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Stable Morphology, but Dynamic Internal Reorganisation, of Interphase Human Chromosomes in Living Cells

  • Iris Müller,

    Affiliation Division of Cell and Developmental Biology, College of Life Sciences, University of Dundee, Dundee, United Kingdom

  • Shelagh Boyle,

    Affiliation MRC Human Genetics Unit, Institute of Genetics and Molecular Medicine, University of Edinburgh, Edinburgh, United Kingdom

  • Robert H. Singer,

    Affiliation Department of Anatomy and Structural Biology, Albert Einstein College of Medicine, Bronx, New York, United States of America

  • Wendy A. Bickmore,

    Affiliation MRC Human Genetics Unit, Institute of Genetics and Molecular Medicine, University of Edinburgh, Edinburgh, United Kingdom

  • Jonathan R. Chubb

    Affiliation Division of Cell and Developmental Biology, College of Life Sciences, University of Dundee, Dundee, United Kingdom

Stable Morphology, but Dynamic Internal Reorganisation, of Interphase Human Chromosomes in Living Cells

  • Iris Müller, 
  • Shelagh Boyle, 
  • Robert H. Singer, 
  • Wendy A. Bickmore, 
  • Jonathan R. Chubb


Despite the distinctive structure of mitotic chromosomes, it has not been possible to visualise individual chromosomes in living interphase cells, where chromosomes spend over 90% of their time. Studies of interphase chromosome structure and dynamics use fluorescence in-situ hybridisation (FISH) on fixed cells, which potentially damages structure and loses dynamic information. We have developed a new methodology, involving photoactivation of labelled histone H3 at mitosis, to visualise individual and specific human chromosomes in living interphase cells. Our data revealed bulk chromosome volume and morphology are established rapidly after mitosis, changing only incrementally after the first hour of G1. This contrasted with the behaviour of specific loci on labelled chromosomes, which showed more progressive reorganisation, and revealed that “looping out” of chromatin from chromosome territories is a dynamic state. We measured considerable heterogeneity in chromosome decondensation, even between sister chromatids, which may reflect local structural impediments to decondensation and could potentially amplify transcriptional noise. Chromosome structure showed tremendous resistance to inhibitors of transcription, histone deacetylation and chromatin remodelling. Together, these data indicate steric constraints determine structure, rather than innate chromosome architecture or function-driven anchoring, with interphase chromatin organisation governed primarily by opposition between needs for decondensation and the space available for this to happen.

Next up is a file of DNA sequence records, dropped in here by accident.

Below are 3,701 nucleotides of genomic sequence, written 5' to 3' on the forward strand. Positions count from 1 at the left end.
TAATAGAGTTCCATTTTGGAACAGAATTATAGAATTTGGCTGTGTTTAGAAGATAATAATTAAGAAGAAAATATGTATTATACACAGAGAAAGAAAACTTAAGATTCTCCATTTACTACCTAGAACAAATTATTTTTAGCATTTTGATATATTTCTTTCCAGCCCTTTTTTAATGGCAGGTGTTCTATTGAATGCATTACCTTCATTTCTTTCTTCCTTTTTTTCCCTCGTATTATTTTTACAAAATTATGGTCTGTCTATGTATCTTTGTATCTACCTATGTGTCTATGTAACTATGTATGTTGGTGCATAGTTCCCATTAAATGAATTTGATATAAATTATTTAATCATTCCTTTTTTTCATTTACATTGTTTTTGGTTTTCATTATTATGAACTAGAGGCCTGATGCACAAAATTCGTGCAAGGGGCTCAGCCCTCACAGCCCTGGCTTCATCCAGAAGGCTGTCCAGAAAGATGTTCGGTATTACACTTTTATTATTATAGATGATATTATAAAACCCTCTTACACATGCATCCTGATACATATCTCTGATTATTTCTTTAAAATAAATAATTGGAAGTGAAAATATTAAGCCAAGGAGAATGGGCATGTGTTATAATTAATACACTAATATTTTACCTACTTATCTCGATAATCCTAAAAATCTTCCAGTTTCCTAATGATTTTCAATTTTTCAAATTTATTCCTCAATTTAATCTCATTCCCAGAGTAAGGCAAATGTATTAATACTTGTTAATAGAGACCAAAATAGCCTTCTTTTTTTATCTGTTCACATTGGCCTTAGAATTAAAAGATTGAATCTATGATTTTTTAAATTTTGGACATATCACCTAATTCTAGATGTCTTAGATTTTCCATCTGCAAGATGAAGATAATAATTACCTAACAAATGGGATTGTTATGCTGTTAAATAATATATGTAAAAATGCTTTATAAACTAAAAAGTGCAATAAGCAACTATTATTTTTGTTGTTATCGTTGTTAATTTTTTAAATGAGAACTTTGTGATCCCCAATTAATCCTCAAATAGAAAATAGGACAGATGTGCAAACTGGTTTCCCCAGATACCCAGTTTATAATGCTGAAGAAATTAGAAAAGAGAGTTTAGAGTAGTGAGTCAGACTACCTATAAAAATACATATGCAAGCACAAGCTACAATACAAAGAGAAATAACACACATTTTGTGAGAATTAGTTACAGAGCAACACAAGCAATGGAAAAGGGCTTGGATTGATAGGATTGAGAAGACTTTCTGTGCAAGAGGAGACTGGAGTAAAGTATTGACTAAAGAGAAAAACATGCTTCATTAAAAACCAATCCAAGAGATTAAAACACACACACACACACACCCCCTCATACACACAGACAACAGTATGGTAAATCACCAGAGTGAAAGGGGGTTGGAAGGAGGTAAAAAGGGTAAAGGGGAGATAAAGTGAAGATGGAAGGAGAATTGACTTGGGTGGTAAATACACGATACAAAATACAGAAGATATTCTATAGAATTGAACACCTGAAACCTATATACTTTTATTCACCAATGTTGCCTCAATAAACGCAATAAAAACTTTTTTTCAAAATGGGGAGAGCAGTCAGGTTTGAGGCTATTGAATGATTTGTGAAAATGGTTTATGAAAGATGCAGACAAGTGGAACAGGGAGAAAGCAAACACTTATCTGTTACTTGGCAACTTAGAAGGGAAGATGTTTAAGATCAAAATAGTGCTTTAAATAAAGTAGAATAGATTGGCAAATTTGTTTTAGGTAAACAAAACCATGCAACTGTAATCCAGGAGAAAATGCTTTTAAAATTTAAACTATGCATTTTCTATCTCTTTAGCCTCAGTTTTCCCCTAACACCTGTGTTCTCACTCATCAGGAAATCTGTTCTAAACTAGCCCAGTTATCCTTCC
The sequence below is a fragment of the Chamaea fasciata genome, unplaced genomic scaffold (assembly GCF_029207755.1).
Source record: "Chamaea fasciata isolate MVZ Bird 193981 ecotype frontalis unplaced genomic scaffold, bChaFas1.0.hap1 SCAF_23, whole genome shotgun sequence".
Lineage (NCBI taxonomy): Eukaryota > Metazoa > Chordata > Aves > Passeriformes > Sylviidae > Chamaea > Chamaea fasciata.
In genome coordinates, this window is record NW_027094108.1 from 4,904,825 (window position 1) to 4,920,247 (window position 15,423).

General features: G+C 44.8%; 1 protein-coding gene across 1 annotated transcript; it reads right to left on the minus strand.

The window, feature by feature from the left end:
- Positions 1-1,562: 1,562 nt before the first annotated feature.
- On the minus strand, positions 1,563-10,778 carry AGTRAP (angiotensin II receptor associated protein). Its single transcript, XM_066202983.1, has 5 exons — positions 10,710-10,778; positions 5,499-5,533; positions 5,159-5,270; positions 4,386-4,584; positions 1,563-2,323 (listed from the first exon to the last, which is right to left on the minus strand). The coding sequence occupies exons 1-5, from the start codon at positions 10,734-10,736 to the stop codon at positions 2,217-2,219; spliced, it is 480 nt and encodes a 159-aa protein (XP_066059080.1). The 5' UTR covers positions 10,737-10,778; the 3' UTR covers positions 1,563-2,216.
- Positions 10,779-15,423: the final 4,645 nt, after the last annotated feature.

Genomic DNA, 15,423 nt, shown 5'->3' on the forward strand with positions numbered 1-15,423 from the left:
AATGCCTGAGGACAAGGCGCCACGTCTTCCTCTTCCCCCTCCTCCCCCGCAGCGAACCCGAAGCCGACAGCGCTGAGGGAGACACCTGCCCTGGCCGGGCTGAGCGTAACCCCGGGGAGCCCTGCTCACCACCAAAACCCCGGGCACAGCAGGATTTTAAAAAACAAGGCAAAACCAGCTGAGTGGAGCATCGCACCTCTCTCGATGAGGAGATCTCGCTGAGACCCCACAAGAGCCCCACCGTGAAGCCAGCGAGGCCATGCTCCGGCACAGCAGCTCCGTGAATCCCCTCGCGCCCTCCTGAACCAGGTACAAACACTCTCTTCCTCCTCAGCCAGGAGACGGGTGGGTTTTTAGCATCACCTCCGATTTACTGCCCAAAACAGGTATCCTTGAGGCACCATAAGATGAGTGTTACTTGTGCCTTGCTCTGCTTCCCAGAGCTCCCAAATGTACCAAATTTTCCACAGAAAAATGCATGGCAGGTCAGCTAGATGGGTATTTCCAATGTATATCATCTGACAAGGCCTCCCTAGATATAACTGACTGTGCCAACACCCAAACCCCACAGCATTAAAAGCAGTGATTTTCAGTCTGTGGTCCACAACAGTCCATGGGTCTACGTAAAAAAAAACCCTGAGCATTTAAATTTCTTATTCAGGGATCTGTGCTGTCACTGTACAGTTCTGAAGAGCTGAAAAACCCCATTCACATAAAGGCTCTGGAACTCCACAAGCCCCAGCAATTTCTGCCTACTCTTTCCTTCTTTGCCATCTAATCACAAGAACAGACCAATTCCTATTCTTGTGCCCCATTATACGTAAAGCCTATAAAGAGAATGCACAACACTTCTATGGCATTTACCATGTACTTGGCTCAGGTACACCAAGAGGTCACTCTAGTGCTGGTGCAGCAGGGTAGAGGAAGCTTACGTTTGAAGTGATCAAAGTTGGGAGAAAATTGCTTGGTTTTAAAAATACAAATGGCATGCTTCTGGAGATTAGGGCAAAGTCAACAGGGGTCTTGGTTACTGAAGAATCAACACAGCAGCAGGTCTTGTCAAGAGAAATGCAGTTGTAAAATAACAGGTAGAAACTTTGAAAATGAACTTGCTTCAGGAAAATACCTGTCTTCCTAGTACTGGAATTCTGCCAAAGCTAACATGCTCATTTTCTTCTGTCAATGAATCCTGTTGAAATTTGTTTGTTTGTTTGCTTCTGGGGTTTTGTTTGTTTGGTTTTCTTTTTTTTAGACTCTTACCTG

Unlike the characteristic morphology of condensed mitotic chromosomes, the structure and organisation of specific individual chromosomes in the interphase nuclei of living cells is not known.

Fluorescence in situ hybridization (FISH) on fixed cells has allowed visualisation of individual loci, chromatin domains and whole chromosomes in the nucleus [1]. However, FISH is not applicable to living cells and so dynamic aspects of chromatin organisation can only be inferred from snapshots. There is also the concern that the fixation and DNA denaturation steps of FISH damage chromosome structure. Standard fixation uses methanol-acetic acid or formaldhyde. The former operates by dehydration and is particularly damaging to 3D architecture, causing a flattened nucleus and damaged chromosome morphology [2], [3]. Whilst formaldehyde is thought to be more satisfactory, the tendency of this fixative to trigger retraction of cells' cytoskeletal protrusions urges for caution [4]. High temperature formamide denaturation steps are necessary to open chromatin and the DNA double-helix to allow probe access for hybridisation and the balance between probe access and major structural damage must be carefully monitored. Finally, cot1 DNA is usually added with the probe to quench hybridisation to highly repetitive sequences, therefore only the low copy number part of the chromosomal sequence is visualised, which may not represent the properties of the entire sequence [5].